In this blog: a word about photographic papers and inks in relation to framing. A guide on how to take care of your photographs before they come in for framing
Today, it’s a mine field when considering framing materials and techniques. There are so many options, conflicting information and differing opinions! My primary advice would be to gather as much advice, research as far as you can and don’t rush into anything! At some point you will have to put your trust in someone! Even within the framing industry the “experts” can disagree.
With home printing abundant, it has become more accessible and affordable. Whilst this is great, it can present the framing industry, professional printers and photographers with big problems in terms of quality and handling.
A word about photographic prints and inks
It is often hard for us to tell, what kind of paper it has been printed on or which inks have been used. For a start, I’m not a photographer or a printer. Paper of any kind is extremely unpredictable and susceptible to the environment (e.g. moisture and other conditions).
Many inks are not stable and can easily be smudged or damaged. The other day we were working on something that had been printed from home and it was a nightmare to work with. The inks were wrong for the paper and wouldn’t dry, even weeks later.
I’m sure professional printers will agree that it makes it very difficult to make people understand the difference in quality. If you are wanting to keep a picture safe that holds special memories, it’s important to look at your options.
As I say many times over on this blog, not every framing job is going to warrant the same levels of framing. We understand about budgets, but it is frustrating at times!
We get photographs printed up for our own examples at exhibitions and we spend quite a bit of money getting it right (and that’s before we even think about the framing side!).
I had a mind blowing conversation with a fine art printer the other day in Bristol about the type of paper he would recommend. Fascinating!
So, unless your photo has no value whatsoever (in which case you probably would buy a ready made frame anyway), it’s worth thinking about the materials.
Taking care of your photo’s before getting them framed
This is such a common problem that Framers have to do deal with. This applies to all pictures actually not just photography.
The most common nightmares are:
- Rolled up pictures in a tube or otherwise
Bain of a Framers life I’m afraid! It’s a contradiction really because it’s the best way to keep a picture safe especially when storing or posting. The problem usually comes when you come to get them out of the tubes and unravel them.
Quite often even if you are extra careful, the picture can get damaged or creased when you are rolling or taking it out. There are ways that you can minimise this happening.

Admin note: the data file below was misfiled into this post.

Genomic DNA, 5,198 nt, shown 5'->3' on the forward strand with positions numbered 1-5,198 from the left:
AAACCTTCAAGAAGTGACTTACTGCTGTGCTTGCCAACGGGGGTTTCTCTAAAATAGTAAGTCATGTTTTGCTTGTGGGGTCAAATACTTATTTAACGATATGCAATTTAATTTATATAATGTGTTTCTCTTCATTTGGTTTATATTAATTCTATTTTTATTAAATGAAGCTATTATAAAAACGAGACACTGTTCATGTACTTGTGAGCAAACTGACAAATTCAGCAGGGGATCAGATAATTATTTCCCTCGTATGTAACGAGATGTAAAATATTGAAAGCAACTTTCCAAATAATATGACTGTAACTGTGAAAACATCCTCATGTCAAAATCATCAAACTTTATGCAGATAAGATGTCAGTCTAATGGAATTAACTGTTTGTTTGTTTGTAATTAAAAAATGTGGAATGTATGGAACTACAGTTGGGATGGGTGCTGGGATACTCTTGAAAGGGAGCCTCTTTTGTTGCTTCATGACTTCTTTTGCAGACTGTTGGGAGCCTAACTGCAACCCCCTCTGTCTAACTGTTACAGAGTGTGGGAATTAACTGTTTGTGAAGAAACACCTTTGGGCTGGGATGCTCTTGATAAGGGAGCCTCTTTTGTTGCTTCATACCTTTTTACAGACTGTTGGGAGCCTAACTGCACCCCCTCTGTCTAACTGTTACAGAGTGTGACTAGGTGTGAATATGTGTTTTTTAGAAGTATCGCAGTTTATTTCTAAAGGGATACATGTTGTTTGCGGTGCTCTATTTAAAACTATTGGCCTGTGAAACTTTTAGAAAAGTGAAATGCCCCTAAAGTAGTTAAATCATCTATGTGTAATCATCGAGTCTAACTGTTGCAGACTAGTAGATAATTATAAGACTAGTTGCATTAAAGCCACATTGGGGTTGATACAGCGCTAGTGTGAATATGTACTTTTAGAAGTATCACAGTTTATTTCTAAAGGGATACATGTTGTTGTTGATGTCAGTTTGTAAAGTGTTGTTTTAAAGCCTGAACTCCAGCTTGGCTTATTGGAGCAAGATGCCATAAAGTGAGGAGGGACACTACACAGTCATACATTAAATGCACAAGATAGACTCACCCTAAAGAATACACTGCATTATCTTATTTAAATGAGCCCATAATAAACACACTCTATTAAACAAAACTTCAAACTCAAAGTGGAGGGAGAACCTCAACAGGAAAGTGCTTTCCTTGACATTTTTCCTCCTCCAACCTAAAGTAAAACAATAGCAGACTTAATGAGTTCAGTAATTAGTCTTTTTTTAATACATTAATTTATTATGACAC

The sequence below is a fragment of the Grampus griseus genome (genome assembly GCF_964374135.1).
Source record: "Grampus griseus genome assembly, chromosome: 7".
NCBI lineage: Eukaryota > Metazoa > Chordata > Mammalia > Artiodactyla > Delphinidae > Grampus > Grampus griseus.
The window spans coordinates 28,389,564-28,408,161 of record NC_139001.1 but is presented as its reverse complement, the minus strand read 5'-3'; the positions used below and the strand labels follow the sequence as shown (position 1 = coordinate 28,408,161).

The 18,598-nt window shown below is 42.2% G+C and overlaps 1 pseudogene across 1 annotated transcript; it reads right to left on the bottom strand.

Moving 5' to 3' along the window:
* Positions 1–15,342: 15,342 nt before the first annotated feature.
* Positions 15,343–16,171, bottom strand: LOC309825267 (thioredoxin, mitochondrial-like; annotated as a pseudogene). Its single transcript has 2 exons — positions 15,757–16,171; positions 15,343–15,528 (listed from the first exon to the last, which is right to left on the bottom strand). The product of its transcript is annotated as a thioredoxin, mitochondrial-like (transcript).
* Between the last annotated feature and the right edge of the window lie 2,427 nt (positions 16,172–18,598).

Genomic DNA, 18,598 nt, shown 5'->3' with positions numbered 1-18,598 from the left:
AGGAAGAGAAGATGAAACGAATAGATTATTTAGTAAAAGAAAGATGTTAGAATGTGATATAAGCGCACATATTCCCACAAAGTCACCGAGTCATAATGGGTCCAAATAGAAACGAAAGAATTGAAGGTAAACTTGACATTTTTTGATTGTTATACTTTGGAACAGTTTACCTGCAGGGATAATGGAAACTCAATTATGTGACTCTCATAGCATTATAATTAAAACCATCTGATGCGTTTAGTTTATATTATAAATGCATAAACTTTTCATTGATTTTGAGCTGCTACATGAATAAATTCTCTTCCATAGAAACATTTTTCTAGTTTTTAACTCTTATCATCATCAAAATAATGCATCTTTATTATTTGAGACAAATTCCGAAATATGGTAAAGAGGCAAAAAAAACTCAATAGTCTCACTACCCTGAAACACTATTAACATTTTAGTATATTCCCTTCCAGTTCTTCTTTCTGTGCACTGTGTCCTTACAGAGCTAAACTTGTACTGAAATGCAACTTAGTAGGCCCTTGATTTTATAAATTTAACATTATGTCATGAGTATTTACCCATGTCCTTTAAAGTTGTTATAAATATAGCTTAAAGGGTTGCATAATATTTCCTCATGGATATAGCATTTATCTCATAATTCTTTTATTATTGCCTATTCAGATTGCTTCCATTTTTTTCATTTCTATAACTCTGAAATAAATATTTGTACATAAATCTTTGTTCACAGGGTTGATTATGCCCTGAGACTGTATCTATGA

Don’t use your fingers to pull the picture out of a tube, shake it out instead (there is a knack to this). Of course, the Framer will need to look at the picture, to measure it and for you both to choose a suitable frame, so take care when flattening it out on the table for viewing.
I’m sure someone will shout out, there is some sort of gadget for this, but to be honest we’ve tried quite a few things and talked to other framers about this, we all seem to have the same problems.
TIP ,find the inside of the roll and turn it a little tighter then the rolled up art work comes out much easier.
Some of the damage can be “ironed out” with dry mounting or other methods (more on this in the next blog) but some are unable to be rectified. Sometimes the damage can be made worse by using some flattening out methods.
Mostly, people don’t notice they are damaged until we point it out. Sometimes, it can only be seen in certain lights, but it will show when it’s up on the wall.
- Finger Prints
You would be surprised how many lovely glossy newly printed photo’s come in with big finger prints over them. Please make sure you handle them with care or with cotton gloves.
Again, normally what happens is, you can only see them in certain lights and that light is bound to be when you put it up on your wall, it will glare at you forever! Personally, we won’t try to get any marks off as it could end up damaging your print further. This goes back to the not knowing which inks and paper have been used.
It may sound obvious but whatever or however you decide to store your item, just handle and transport it with care. It may save you money in the long run.
Next blog – How To: Guide on framing photography – Part 3
Note: This article is meant as a general guide and the opinions and procedures are my own. For help on a specific item, talk to your local picture framer or seek further clarification from the Fine Art Trade Guild.